Microprocessor Design

In this lab you will implement a General Purpose Processor (GPP) using techniques we've learned so far. A GPP unlike a Single Purpose Processor can accomplish various tasks via programs written in an Instruction Set that the microprocessor can recognize. Most processors are built from a controller, dataptath and memory. For the purposes of this lab we will deviate from this processor architecture and have the memory integrated into the controller.

A few things to note:

The General Purpose Processor we will be building will have to recognize the instruction set found below:

MOVA Rd 0000|dd00 Accumulator = Register [dd]
MOVR Rd 0001|dd00 Register [dd] = Accumulator
LOAD Mem * 0010|mmmm Accumulator = Memory[mmmm]
LOADI Imm 0011|iiii Accumulator = Immediate
STORE Mem *,# 0100|mmmm Memory[mmmm] = Accumulator
JZ Address 0101|0000
if (Acc == 0)
PC = Address[aaaa] // goto address
NOP // do nothing
JMP Address 0110|0000
PC = Address[aaaa]
ADD Rd 0111|dd00 Accumulator = Accumulator + Register[dd]
ANDR Rd 1001|dd00 Accumulator = Accumulator AND Register[dd]
INV 1011|0000 Accumulator = NOT Accumulator
SHR 1010|0000 Accumulator = Accumulator >> 1
SUB Rd # 1000|dd00 Accumulator = Accumulator - Register[dd]
HALT 1111|1111 Stop execution

* Note: Memory location 0 is actually the IN PORT of the XS40 board. So in essence we don't have Data Memory. You can use this instruction as a select on a MUX to pick the input port.
# Optional at this point. You DO NOT HAVE TO IMPLEMENT THESE 2 INSTRUCTIONS but are included so you can see what a complete instruction set might look like.

The following files contain VHDL code for a microprocessor that only operates on 2 instructions: LOADI and HALT.
When you download these you will need to rename them so the extensions are .vhd.


  1. Take a look at the 3 files above and become familiarized with the structure of it. Your TA will give you a quick lecture on processor design and what you might need for your controller and datapath.
  2. Using the above instruction set, write an algorithm that follows the one's count algortihm in the book on paper. The one's count algorithm counts how many 1's appear in a n-bit binary number. So for the number 0110, the output should be 2.
  3. Implement the instruction set, one instruction at a time in your controller. In other words, grow your design one function/instruction at a time. Make sure the instruction works. Do this by deciding what your datapath needs for the one instruction and ADD the functionality to each component. Test it by hard-coding in 1 instruction, and simulate it.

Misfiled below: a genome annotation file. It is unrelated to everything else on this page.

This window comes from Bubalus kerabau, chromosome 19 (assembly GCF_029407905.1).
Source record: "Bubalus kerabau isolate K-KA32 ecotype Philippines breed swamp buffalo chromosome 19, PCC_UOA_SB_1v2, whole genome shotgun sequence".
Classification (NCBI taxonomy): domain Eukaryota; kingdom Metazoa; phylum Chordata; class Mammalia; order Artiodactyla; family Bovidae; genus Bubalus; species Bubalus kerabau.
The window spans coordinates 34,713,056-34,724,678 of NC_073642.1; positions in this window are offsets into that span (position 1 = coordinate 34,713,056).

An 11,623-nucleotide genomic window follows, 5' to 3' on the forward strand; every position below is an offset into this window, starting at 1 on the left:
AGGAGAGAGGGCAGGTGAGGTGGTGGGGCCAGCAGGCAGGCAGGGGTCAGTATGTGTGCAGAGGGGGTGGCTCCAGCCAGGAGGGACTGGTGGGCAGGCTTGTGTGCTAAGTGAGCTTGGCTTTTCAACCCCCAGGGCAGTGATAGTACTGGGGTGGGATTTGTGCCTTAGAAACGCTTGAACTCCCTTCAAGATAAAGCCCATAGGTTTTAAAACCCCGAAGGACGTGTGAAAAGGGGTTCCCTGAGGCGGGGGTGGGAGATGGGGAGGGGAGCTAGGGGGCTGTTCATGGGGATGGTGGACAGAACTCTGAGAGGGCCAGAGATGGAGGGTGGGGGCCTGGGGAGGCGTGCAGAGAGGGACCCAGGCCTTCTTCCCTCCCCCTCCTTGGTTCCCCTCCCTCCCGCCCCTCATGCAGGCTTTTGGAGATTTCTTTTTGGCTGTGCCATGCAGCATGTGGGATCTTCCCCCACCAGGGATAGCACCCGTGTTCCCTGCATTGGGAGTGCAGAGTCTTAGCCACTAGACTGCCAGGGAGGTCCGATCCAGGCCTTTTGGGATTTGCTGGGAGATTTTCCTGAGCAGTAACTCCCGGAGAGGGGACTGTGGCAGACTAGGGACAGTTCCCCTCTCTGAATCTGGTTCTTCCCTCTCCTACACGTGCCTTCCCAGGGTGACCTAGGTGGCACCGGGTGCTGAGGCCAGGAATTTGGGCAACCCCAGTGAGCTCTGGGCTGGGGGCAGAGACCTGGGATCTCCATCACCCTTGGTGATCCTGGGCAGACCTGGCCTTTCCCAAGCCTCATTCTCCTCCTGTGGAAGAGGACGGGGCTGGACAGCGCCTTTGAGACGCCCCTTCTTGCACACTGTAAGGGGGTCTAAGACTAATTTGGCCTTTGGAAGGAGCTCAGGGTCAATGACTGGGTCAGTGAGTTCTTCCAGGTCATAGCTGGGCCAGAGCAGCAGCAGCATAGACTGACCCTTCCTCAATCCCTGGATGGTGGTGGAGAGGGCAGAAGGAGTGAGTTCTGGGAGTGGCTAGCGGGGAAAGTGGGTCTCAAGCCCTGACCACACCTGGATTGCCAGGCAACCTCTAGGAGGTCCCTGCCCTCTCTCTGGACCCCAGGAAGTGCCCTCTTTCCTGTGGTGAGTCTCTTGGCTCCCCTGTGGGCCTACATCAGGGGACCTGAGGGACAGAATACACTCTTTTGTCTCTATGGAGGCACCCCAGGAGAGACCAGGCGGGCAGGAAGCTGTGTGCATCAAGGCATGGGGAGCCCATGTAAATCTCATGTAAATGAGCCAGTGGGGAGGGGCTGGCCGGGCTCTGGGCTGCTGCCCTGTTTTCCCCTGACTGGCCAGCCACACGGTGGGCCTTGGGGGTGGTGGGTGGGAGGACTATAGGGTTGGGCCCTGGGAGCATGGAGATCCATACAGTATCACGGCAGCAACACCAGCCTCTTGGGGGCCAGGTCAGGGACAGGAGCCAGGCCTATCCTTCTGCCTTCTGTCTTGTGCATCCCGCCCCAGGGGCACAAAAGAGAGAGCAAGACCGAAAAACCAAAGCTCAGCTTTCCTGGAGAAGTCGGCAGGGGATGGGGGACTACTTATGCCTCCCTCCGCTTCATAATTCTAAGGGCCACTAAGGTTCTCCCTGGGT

*Note: The output should come from the Accumulator inside your datapath. This is because all the data movement/alu operations involve the Accumulator. By tieing the output to this at all times, we can see what is going on. Currently, the skeleton has the output of the alu, going straight to the output of the whole thing. You should change this.

    The code for the Accumulator and Register File is included. You can write your own if you want but in either case you still need to figure out how to interconnect all these components. Yes, this is possible by implementing one funtion/instruction at a time. Do this by connecting only what you need per component. For instance, only use one register inside the register file...this way you can bypass the use of a select line at first. Understand? Don't connect everything given to you hoping it will work. We've purposely left out the needed interconnections in all 3 files so you can "GROW" your design.
  4. Synthesize and download each modification on your design onto the FPGA following the instructions in the previous lab. You will need to create your own .ucf file for each modification. You can use the pins assigned in the previous labs.
  5. Repeat step 3 for another instruction.
  6. Implement the one's count algorithm inside your microprocessor. You should have this already done so all you have to do is basically program your microprocessor. Simulate the results. Download the design.